Joan Austin, A-dec co-founder, dies at 81
The Austins founded A-dec in 1964 with a vision that revolutionized the world of dental equipment. The largest privately owned manufacturer of dental equipment in the U.S., it has grown to encompass a global network of customers served by dealers in more than 100 countries.
Along the way, it has become Yamhill County’s largest employer, with more than 1,000 people on its payroll.
Joan (pronounced Jo Ann) remained co-owner and co-chair of the board of A-dec. She was actively involved in its administrative, personnel, philanthropic, financial and legal operations. She also served as president of two family spinoffs, Austin Industries and Springbrook Properties.
The Austins worked in concert with the city of Newberg to develop the Springbrook Master Plan for 450 acres they had acquired over the years near the A-dec campus.
The development was a personal vision of Joan Austin and members of her family to revive the historic Springbrook community. The centerpiece is The Allison Inn & Spa, a world-class hotel serving as a gateway to Oregon Wine Country.
Included in the master plan are quotes from Joan, including, “We’ve dreamed of this for years and years. We’ll give it all we have.”
Her son-in-law, A-dec President and CEO Scott Parrish, announced to the company’s employees Wednesday that A-dec was grieving the loss of a beloved wife, mother, grandmother, business leader and genuine altruist.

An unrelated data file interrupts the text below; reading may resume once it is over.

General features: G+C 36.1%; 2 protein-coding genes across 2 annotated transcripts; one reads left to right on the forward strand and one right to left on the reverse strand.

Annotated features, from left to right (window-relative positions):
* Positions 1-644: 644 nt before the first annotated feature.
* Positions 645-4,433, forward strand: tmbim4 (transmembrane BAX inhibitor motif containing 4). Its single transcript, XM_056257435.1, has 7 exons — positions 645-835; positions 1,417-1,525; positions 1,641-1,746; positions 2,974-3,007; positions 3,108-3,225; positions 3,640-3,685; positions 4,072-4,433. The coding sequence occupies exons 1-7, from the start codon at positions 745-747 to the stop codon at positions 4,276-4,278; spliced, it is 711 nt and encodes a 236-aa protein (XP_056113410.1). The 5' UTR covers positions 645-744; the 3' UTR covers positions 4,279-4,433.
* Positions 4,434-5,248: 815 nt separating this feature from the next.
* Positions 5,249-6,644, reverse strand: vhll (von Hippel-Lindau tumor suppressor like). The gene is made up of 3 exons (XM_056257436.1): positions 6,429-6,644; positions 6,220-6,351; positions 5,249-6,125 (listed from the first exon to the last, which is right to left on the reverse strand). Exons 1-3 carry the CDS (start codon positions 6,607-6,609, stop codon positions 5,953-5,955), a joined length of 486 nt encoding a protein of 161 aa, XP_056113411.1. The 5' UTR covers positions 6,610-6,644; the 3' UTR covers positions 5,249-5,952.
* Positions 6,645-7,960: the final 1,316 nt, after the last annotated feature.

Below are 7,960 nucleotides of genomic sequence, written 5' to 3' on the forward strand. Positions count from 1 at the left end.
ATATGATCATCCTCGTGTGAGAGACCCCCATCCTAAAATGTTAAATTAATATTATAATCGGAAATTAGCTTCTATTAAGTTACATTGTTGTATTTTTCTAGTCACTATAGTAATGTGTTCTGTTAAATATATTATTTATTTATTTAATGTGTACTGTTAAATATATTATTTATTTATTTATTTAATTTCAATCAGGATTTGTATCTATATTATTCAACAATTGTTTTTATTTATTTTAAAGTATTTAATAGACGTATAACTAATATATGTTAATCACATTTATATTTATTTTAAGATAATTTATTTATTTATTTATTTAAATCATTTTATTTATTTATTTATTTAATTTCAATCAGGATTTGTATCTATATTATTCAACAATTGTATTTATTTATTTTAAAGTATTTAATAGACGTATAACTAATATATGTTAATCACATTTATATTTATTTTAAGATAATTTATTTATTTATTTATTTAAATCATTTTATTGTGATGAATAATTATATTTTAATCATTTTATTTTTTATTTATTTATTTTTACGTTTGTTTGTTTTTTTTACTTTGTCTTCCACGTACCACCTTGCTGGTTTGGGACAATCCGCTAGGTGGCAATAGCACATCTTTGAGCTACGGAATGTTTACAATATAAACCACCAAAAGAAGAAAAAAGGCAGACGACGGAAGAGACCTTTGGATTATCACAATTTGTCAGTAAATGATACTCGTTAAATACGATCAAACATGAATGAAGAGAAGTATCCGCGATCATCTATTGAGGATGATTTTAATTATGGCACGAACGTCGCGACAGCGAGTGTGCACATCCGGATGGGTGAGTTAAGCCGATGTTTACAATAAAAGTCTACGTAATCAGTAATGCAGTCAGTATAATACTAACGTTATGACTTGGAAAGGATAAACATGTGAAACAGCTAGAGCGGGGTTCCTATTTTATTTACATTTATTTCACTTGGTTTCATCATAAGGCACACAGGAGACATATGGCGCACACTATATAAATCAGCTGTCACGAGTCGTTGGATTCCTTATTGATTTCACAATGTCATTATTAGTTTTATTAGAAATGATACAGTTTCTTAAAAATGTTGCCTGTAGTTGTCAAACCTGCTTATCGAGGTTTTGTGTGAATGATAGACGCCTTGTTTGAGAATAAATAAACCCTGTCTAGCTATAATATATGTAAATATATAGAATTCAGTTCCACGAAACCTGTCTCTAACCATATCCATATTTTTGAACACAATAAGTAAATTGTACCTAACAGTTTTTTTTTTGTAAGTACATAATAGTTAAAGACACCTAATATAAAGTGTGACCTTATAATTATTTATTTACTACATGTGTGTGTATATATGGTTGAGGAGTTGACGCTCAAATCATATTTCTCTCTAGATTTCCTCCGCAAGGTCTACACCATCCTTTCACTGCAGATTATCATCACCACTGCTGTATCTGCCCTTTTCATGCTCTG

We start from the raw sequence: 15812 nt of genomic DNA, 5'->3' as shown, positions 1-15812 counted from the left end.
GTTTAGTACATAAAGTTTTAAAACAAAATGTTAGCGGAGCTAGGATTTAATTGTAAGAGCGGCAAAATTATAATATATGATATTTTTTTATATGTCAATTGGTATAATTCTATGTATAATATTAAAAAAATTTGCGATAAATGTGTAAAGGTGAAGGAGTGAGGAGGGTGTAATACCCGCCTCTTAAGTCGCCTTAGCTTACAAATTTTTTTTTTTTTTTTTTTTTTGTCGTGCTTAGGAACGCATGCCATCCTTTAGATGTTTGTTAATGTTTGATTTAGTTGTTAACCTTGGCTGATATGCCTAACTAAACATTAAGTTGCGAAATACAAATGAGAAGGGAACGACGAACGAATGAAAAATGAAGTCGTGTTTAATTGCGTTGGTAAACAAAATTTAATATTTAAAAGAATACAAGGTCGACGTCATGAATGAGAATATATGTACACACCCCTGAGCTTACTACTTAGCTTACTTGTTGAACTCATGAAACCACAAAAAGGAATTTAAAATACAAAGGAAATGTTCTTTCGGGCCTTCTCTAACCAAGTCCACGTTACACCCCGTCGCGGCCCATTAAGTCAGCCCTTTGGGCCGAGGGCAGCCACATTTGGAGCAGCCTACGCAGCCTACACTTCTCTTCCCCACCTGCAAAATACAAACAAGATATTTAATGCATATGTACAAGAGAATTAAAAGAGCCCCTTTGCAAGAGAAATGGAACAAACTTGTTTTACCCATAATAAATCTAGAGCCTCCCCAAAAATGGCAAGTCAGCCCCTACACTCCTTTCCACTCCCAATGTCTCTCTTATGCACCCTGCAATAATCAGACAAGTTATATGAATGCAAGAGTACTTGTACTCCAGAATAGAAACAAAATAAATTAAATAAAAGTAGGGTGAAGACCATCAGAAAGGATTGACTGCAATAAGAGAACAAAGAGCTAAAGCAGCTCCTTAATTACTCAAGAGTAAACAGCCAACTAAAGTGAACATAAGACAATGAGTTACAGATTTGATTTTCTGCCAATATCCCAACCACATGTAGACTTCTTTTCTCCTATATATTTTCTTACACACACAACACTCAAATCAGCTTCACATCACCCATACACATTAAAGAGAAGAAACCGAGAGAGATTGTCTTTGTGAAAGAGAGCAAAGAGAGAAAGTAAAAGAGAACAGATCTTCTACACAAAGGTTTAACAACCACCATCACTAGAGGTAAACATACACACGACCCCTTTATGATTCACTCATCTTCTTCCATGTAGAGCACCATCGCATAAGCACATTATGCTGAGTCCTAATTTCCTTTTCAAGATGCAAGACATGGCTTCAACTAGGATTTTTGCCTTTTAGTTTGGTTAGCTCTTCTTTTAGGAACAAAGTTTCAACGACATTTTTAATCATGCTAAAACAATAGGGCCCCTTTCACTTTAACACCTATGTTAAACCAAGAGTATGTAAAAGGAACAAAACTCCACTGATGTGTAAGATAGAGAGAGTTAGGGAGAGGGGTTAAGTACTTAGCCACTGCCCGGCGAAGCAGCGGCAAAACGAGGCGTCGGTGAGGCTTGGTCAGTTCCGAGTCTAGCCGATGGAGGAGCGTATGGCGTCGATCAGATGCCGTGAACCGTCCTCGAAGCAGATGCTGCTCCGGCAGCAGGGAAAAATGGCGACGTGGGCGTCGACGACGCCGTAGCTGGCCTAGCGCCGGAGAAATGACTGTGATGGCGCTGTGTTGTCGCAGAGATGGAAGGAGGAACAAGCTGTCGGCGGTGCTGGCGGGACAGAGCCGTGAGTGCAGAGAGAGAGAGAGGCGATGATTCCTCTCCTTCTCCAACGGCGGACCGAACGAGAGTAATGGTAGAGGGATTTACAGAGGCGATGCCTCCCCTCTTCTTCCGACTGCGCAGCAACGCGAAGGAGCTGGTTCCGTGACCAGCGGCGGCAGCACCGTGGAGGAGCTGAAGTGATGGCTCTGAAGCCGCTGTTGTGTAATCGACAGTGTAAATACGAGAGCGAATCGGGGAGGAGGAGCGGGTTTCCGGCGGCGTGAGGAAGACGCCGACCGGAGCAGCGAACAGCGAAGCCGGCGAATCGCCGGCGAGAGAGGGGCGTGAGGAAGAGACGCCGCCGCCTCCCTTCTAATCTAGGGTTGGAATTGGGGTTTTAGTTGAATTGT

“We are deeply saddened by the passing of Joan,” he said. “Aside from Joan’s dedication, breadth of experience, rich insight and business acumen, it’s her enormous capacity to give that will create the greatest void.” He also reassured staff members of the family’s commitment to remain a family-owned business in Newberg.
Joan also served in leadership capacities at Oregon State University. She spent 26 years on the OSU Foundation Board, including terms as chair and treasurer. She also served on the College of Engineering Technology Campaign Cabinet and 4-H Foundation Board.
Her husband, both of their children, both children’s spouses and a granddaughter are all OSU graduates.
She and Ken were inducted into the OSU College of Business Hall of Fame in 2003. She earned a top OSU Alumni Association honor in 2005 and was named a Lifetime Trustee by the OSU Foundation in 2006.
“Joan was a great lady who had a special way of connecting with people,” said OSU President Ed Ray. “She was a very warm, approachable and engaging person and the Oregon State family will truly miss her.
“Joan and her husband, Ken, have been unbelievable supporters of the university for many years. Our thoughts and prayers are with Ken and the entire Austin family.”
J. Michael Goodwin, president and CEO for the OSU Foundation, praised Joan’s ability to translate her personal experience as an entrepreneur and family business owner to other organizations, to the benefit of both the university and foundation.